Greek polis, as a political and territorial entity, is a remarkable social organisation that emerged in the Greek world after the collapse of the Mycenaean palace system and the “transition” period that followed. Because of its very distinctive character within the ancient world, the city-state dominates the study of Greek history. As a result, earlier literature often links the polis with communal rites and feasting in sacred or public spaces. Scholars consider that these activities were a means to enhance the territory or group cohesion.
Previous scholarship has discussed cult and burial practices for periods earlier than the formation of the polis, but we have need of an up-to-date study of collective ceremonies from the Post Palatial period (ca 12th-11th c. BC) to the Archaic period (6th c. BC). Recent archaeological discoveries and their interpretations therefore reveal complex communal practices that must be examined within a wider social context and, more importantly, beyond the structure of the Greek polis.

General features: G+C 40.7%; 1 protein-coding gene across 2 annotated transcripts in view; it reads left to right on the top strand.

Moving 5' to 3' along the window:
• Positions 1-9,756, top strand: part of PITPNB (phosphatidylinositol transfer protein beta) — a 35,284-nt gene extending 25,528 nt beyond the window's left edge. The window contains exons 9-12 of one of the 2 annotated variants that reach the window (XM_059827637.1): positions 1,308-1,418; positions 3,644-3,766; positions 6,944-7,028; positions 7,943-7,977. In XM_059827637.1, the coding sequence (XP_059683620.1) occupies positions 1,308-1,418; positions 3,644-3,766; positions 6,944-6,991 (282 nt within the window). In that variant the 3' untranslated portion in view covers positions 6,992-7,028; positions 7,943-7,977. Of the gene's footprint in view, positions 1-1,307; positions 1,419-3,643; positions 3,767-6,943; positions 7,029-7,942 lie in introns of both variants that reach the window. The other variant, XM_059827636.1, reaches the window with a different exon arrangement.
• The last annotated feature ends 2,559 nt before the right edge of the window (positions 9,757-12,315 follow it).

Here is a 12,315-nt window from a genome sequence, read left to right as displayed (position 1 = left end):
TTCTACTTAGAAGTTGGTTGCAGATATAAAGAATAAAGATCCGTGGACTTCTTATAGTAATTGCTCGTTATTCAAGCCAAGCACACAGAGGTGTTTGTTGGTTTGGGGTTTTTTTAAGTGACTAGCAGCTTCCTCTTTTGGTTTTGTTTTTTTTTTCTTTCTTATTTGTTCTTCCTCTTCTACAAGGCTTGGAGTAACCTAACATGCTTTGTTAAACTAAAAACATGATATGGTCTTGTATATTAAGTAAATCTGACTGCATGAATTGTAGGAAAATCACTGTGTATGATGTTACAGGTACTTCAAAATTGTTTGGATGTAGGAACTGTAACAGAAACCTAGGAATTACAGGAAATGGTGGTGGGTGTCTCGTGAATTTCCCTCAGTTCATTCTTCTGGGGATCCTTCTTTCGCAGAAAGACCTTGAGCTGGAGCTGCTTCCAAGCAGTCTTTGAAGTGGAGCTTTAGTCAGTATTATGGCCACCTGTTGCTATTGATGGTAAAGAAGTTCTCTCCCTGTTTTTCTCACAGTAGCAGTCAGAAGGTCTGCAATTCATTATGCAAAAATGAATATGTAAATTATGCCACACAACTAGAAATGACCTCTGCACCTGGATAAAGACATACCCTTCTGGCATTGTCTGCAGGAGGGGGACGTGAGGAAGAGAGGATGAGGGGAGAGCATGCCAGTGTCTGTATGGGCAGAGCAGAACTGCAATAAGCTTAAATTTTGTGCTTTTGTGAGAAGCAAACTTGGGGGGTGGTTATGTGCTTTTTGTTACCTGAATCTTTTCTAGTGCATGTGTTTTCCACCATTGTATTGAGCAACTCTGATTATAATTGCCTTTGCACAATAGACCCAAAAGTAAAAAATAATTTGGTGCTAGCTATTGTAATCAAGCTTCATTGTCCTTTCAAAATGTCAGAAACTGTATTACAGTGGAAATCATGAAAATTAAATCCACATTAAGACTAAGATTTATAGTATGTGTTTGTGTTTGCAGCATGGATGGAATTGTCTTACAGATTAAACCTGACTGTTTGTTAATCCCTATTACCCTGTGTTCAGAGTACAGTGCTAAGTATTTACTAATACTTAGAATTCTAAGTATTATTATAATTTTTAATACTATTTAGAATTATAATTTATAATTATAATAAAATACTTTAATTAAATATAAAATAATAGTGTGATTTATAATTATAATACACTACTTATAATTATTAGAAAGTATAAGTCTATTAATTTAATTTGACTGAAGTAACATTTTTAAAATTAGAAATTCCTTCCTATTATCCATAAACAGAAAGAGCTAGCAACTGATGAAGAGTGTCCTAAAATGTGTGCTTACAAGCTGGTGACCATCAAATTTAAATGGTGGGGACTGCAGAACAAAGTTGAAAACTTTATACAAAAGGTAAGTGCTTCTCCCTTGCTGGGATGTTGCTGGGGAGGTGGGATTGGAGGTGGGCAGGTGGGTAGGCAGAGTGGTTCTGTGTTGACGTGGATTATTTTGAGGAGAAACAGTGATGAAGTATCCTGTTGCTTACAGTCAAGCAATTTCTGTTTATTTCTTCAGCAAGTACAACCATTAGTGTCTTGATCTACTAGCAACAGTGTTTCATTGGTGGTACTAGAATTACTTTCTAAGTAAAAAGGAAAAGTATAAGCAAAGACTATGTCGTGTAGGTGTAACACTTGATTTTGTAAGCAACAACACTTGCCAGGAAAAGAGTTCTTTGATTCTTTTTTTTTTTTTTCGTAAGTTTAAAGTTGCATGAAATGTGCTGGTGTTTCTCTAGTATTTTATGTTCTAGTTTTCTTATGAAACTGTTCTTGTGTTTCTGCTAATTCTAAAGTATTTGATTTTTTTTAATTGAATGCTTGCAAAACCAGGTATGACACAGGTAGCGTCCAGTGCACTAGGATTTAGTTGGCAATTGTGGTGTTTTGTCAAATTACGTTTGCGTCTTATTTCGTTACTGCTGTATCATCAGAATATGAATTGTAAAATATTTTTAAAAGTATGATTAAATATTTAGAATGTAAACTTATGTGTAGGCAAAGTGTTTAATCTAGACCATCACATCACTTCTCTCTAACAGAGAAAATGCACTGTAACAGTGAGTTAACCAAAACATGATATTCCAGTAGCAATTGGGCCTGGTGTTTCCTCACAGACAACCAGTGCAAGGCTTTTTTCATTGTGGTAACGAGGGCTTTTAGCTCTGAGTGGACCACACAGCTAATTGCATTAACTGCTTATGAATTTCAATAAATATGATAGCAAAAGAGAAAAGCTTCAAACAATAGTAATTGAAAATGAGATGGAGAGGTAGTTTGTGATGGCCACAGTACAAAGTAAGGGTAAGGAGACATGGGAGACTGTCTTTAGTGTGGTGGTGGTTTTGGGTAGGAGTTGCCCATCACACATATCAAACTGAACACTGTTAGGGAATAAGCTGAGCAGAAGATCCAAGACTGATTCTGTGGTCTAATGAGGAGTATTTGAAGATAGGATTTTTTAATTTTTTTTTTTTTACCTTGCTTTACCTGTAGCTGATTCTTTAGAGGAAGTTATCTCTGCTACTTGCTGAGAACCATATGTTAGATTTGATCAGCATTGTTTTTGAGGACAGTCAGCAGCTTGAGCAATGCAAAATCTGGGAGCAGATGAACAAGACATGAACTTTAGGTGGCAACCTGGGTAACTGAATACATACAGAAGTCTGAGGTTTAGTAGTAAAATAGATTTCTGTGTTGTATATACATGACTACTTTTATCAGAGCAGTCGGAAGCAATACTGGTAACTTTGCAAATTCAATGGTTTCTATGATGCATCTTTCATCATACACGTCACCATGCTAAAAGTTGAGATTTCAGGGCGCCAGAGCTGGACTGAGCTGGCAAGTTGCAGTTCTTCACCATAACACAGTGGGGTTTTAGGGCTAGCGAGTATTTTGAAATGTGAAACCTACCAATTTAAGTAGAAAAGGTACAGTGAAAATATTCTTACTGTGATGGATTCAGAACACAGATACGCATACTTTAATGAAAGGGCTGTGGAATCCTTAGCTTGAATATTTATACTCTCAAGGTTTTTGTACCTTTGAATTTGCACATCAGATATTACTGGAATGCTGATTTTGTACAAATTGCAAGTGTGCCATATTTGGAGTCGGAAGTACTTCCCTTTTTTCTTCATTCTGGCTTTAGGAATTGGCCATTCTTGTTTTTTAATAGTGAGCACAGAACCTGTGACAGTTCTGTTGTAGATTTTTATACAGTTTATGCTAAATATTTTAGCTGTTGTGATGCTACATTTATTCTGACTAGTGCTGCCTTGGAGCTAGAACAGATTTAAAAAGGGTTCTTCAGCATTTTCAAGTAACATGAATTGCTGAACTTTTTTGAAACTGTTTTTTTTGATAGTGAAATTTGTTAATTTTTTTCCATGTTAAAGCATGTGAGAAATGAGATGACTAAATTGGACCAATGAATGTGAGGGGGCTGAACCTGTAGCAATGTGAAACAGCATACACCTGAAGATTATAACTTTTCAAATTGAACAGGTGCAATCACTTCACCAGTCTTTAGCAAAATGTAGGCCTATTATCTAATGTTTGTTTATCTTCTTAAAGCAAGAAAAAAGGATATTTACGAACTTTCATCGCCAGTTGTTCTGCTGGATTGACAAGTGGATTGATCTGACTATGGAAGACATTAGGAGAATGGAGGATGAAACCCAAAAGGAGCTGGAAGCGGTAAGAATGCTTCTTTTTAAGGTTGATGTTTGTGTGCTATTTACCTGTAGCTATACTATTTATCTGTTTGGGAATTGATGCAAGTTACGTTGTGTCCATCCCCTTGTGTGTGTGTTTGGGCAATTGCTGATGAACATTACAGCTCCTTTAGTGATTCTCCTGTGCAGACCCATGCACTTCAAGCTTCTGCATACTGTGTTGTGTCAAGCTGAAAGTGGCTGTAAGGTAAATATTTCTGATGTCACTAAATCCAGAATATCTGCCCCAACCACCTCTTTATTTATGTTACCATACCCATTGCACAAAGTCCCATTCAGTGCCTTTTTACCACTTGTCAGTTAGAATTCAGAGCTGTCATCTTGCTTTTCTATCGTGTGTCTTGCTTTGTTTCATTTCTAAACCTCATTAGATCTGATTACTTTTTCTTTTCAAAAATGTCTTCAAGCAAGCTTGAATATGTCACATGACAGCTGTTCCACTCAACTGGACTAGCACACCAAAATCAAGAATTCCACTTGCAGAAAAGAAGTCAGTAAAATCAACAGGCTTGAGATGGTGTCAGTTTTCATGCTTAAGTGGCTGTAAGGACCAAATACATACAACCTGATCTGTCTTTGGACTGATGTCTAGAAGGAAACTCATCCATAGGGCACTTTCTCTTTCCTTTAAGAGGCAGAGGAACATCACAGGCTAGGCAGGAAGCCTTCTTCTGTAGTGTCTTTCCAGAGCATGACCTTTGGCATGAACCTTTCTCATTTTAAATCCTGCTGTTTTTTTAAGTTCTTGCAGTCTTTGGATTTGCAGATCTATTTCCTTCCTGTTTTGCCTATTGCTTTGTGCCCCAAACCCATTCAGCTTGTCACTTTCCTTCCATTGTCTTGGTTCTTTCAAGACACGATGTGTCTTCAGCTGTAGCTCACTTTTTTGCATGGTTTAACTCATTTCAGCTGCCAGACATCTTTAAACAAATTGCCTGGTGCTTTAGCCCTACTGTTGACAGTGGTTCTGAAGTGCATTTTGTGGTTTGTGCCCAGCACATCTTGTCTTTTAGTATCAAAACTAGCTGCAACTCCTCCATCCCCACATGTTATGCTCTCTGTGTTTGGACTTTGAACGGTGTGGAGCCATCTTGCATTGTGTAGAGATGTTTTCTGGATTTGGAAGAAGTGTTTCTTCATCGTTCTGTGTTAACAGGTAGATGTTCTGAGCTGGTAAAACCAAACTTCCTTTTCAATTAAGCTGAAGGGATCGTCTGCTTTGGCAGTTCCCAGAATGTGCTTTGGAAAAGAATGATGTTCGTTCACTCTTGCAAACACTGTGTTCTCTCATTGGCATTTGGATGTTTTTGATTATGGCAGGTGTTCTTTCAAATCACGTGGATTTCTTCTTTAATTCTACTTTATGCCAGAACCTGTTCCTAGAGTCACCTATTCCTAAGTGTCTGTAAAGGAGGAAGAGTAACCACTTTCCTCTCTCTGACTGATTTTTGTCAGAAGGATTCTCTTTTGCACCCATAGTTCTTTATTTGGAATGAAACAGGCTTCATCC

The project aims to study distinctive collective rituals which already occur in the Early Iron Age, and which extend into the Archaic period. Four significant study cases have been taken as a starting point : Lefkandi in Euboea, the Sacred House in the Academy of Athens, the EIA Amyklaion in Sparta and the Archaic Building Complex in Itanos in Crete. The project will address several important issues that can also be applied to other sites which display similar features and are located over a wide span of geographical areas.
The final aim of the program will be to describe the variety of social structures that gave rise to such activities and to discuss the much debated issue about continuity in patterns of collective behavior from the Bronze Age to the rise of the polis, at least in certain distinctive areas of the Greek world.
- Athéna Tsingarida, CReA-Patrimoine, ULB
- Irene Lemos, Ioannou Centre for Classical and Byzantine Studies, Université d’Oxford